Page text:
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Local councils using glyphosate weed killer despite cancer warnings

Local councils using glyphosate weed killer despite cancer warnings
February 16, 2016

Councils across Australia are using the weed killer glyphosate in sensitive areas like playgrounds, despite a World Health Organization (WHO) warning the chemical probably causes cancer.

Glyphosate, originally trade marked as 'Roundup' is commonly used by households, farms and local councils, however, last year, the WHO's International Agency for Research on Cancer (IARC) upgraded its assessment of the common herbicide from "possibly" to "probably carcinogenic to humans".

The IARC found limited evidence of carcinogenicity in humans for non-Hodgkin lymphoma, mostly in agricultural workers.

The Australian Pesticide and Veterinary Medicine Authority (APVMA) and the Federal Department of Health are now re-assessing the risks it presents to humans.

APVMA told the ABC it expected that investigation to be finalised in May or June.

In a statement it advised “it is important to note that the hazard assessment conducted by IARC was not a complete regulatory risk assessment".

"The APVMA, along with regulators in other countries, consider that current labels for glyphosate products contain appropriate instructions for use to keep those regularly handling glyphosate safe."

The authority said about 50% of its $33 million budget came from levies that companies paid to have their product registered in Australia, determined by the quantity of sales.

With glyphosate products contributing $1.5 million to its budget, APVMA said there was no conflict of interest in investigating a product that contributed to its budget.

APVMA added “the existence of levies and or application fees paid by companies are not relevant or taken into consideration when the APVMA looks at the scientific basis of any review activity.”

The industry body for agricultural chemicals, CropLife Australia, said it had not, and would not be making contact with the regulator regarding its re-assessment of glyphosate.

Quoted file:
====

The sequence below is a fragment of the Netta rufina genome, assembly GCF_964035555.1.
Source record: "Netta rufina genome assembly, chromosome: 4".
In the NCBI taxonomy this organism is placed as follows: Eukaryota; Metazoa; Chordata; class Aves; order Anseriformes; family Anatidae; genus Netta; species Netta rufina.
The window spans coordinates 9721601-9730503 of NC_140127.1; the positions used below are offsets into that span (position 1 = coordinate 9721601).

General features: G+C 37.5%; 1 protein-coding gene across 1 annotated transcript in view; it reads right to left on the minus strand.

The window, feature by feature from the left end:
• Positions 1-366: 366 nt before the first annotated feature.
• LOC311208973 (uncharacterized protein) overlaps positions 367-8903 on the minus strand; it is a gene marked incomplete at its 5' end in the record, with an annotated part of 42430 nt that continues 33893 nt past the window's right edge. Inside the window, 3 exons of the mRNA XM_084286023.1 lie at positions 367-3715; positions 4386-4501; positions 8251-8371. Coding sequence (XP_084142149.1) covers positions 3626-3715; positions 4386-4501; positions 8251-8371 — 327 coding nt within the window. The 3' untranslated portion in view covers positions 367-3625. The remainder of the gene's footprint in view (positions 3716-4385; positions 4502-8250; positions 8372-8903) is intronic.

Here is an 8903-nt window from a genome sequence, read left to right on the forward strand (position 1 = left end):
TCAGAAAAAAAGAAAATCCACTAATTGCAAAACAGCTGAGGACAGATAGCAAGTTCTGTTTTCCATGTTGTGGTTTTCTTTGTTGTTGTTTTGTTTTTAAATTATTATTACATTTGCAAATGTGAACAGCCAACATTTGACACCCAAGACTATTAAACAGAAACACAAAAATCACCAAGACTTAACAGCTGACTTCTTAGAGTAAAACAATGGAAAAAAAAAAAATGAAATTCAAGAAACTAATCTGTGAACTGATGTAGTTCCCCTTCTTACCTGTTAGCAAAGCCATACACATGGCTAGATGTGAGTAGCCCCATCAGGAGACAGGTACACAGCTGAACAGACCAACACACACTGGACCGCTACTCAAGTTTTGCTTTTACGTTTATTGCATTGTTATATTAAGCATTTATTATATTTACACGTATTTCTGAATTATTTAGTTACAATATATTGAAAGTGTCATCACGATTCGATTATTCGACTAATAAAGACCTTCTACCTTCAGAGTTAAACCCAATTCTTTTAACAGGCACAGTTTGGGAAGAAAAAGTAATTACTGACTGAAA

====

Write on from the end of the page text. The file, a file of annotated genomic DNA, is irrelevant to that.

Mindful of the risks, residents in Castlemaine and Bendigo in Central Victoria have petitioned their local councils to stop using glyphosate-based pesticides.

However, until Australian authorities change their assessment, local councils can continue to use the weed killer around schools, parks, and playgrounds and are not obliged to tell the public when and where they are spraying.

Work Safe Victoria issued a statement to the ABC saying it was preparing new advice for councils about using glyphosate.

The WorkSafe statement  advised "WorkSafe believes it is appropriate to alert Victorian employers to the issue. It will shortly issue guidance material advising employers of its reclassification.”

NSW insurance body State Cover warned local councils to investigate other options to control weeds.

Image shows the use of steam to control weeds.

In a fact sheet to NSW councils State Cover advised “it is recommended that councils take a cautious approach and investigate their use of glyphosate and other hazardous chemicals used for weed control." Public safety lawyer Dimi Ioannou from Maurice Blackburn said council workers could potentially sue their employers in the future if they developed a significant injury as a result of handling the product.

Ioannou told the ABC “in the past we have ignored signs where products have been a dangerous good, such as asbestos, and years later thousands of victims have potentially made a claim for their pain and suffering.”

Yarra City Council in Melbourne is one of several councils around the country to trial alternative methods of killing weeds.

Councillor Roberto Colanzi said using steam has proved to be more effective than herbicides, advising “per unit cost it's probably more expensive but we tend to undertake the steam cleaning every six weeks rather than every four so that's an economic benefit, it seems to reduce the weed regrowth so that's an economic benefit.”

It is believed that about 30 local councils around the country, out of 560 councils in total, are trialling or regularly using weed steaming in some areas.

Earlier this month, Mount Alexander Shire Council rejected a petition from Castlemaine residents calling for an end to glyphosate use.

In a statement the Council advised “steam was trialled for weed control in 2014 but was not considered to be economically viable."

The Council said it had trialled a "plant-derived weed control product" last year but it was more expensive and less effective than glyphosate.



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